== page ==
Kolkmann, Michael: A thorough Republican victory? The Congressional election on November 4, 2014.
In the 2014 Congressional election the Republican party was able to expand its majority in the House of Representatives while winning back the majority in the Senate, resulting in a “divided government” in the 114th U.S. Congress. It became clear that political parties in the USA increasingly have to deal with the phenomenon of a “dual electorate”, with the consequence that electorates in Congressional elections (“midterms”) differ from presidential elections. In addition, Democrats had to deal with an immensely unpopular President Barack Obama, even though he was not on the ballot. Moreover, they could not benefit from a recovering economy. Several recent developments in U.S. elections also need discussion, particularly gerrymandering and sorting as well as the lately increased political polarization and the future of filibusters. It remains to be seen whether Democrats and Republicans can find a more cooperative approach for the remaining time of President Obama’s term. The 2016 presidential election already casts a long shadow. [ZParl, vol. 46 (2015), no. 3, pp. 459 – 475]
Sturm, Roland: A divided UK and a country on the brink of a Brexit? The British general election on March 7, 2015.
The result of the British general election surprised the pollsters. They had expected a neck and neck race of the two big parties. They did not predict a clear majority for either of them but a new coalition government. The election produced, however, a clear winner: David Cameron, the leader of the Conservative Party. This election furthermore generated a number of spectacular results. Both the Labour Party and the Liberal Democrats, the coalition partner of the Conservatives in the outgoing coalition, had to cope with heavy losses. The Liberal Democrats could not defend their strongholds in the English South-West and Scotland. Their total number of seats in the House of Commons was reduced from 57 to eight. In Scotland, the Labour Party lost 40 constituencies to the Scottish National Party (SNP). The Scottish Labour Party won, just as all the other unionist parties, only one seat in Scotland. The SNP celebrated a resounding victory. It conquered 56 of the 59 Scottish seats. This result deepens the gulf between Scottish politics and London – with unpredictable consequences. It is also difficult to forecast the future of the UK in the EU. A referendum on the country’s membership in the EU will be held by 2017 – most likely even sooner. [ZParl, vol. 46 (2015), no. 3, pp. 475 – 493]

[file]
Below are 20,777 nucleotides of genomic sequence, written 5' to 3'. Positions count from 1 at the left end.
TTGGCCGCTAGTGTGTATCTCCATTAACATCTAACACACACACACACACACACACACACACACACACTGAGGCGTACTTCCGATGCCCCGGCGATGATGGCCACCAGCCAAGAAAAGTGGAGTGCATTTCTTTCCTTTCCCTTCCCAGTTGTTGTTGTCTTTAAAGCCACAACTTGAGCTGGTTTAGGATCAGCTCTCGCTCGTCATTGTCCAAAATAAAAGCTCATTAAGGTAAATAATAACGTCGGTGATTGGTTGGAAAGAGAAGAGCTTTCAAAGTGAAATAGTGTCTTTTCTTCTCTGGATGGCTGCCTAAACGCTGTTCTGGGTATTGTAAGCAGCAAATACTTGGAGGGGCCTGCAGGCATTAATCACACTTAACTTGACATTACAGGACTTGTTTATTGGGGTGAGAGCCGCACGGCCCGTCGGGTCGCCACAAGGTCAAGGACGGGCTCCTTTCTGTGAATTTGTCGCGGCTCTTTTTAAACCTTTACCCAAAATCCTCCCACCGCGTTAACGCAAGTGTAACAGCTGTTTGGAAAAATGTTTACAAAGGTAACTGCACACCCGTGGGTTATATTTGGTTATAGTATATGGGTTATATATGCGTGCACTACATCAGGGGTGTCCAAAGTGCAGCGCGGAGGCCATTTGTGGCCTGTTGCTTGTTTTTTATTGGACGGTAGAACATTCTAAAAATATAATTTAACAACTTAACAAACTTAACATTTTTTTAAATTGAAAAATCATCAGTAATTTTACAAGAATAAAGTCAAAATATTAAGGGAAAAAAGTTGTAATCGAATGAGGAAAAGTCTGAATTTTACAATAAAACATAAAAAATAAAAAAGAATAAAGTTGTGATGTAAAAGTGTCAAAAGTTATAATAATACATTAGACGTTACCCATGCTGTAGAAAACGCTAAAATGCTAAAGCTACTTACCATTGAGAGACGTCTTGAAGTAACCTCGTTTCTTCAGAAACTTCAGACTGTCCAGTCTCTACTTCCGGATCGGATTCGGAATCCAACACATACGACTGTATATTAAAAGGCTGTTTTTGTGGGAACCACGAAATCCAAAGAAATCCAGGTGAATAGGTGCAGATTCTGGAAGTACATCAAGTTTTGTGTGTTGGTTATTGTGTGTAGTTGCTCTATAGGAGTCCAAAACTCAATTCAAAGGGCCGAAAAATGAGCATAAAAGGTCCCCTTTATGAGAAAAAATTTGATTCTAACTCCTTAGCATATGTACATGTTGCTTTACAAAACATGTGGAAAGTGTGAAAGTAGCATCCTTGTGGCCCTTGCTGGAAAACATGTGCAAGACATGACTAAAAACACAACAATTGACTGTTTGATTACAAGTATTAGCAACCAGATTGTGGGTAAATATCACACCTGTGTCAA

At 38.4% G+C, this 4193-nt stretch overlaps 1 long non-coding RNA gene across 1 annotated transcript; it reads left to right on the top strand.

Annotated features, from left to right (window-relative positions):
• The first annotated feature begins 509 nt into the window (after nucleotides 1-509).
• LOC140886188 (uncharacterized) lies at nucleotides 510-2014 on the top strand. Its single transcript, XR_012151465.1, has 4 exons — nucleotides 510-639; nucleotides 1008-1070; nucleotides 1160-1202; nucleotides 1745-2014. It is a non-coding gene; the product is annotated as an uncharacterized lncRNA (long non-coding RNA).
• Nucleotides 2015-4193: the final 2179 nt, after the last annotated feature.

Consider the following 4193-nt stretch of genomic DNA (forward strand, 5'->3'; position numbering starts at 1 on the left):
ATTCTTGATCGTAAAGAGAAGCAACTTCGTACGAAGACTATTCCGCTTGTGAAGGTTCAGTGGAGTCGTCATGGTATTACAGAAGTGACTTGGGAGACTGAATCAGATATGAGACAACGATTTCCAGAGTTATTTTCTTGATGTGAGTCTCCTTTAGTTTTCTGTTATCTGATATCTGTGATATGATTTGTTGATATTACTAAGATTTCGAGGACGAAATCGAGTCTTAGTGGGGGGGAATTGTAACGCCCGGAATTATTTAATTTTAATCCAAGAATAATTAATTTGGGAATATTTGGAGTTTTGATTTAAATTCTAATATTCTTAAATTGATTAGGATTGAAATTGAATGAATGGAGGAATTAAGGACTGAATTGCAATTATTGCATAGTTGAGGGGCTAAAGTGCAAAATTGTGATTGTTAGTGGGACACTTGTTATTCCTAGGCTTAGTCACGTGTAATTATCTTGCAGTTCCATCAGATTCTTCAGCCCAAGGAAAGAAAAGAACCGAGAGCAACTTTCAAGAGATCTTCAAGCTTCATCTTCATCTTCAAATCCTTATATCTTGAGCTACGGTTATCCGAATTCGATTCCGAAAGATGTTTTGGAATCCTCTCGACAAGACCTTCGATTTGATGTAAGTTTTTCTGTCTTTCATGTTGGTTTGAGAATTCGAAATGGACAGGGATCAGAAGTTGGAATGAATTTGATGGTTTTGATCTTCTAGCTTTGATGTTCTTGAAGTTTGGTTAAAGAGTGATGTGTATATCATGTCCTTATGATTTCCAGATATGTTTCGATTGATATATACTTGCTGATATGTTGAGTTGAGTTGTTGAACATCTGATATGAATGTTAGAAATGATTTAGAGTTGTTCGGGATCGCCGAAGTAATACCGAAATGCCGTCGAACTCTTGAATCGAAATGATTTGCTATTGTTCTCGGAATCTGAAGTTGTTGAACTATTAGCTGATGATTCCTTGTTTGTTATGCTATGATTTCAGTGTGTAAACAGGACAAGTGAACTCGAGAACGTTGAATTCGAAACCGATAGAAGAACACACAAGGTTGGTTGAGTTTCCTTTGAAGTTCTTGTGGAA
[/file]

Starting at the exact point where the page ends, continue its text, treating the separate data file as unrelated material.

Jochem, Sven: The Swedish general election on September 14, 2014: change and crisis of government.
The results of the 2014 election to the Swedish Riksdag led to a change as well as to a severe crisis of government. The strengthened Sverigedemokraterna disrupted the delicate balance of power in Sweden’s negotiation democracy with its minority governments and its bloc-logic of party competition. The red-green government is challenged to find viable strategies that will enable parliamentary majorities for reform politics and will ensure a stable government. [ZParl, vol. 46 (2015), no. 3, pp. 494 – 504]
Köllner, Patrick: Party system, government formation, and parliamentary representation in New Zealand under the mixed-member proportional electoral system.
In September 2014, New Zealand’s voters elected a new parliament. This was already the seventh election under a mixed-member proportional system (MMP) similar to the one used in Germany. Particular features of MMP in New Zealand include special electoral districts for the indigenous M?ori population and the full translation of votes into seats for parties with at least one directly elected Member of Parliament. For around 80 years, the party system in New Zealand has been centered on the Labour Party and the National Party, which have been able to retain their status as ‘people’s parties’ under MMP. The New Zealand variant of MMP has, however, made it easier for small parties to enter parliament. Smaller parties have regularly participated in government formation in the MMP era, either by joining a coalition government or by providing support for the governing party. The share of women in parliament in New Zealand has increased to around 30 percent under MMP and ethnic minorities, especially the M?ori, now enjoy a much stronger representation in parliament. [ZParl, vol. 46 (2015), no. 3, pp. 505 – 517]
Horst, Patrick: The election of the Hamburg state parliament on February 15, 2015: a red-green coalition for a referendum on the Olympic Games and for improving the parliament’s stand in procedures of direct democracy.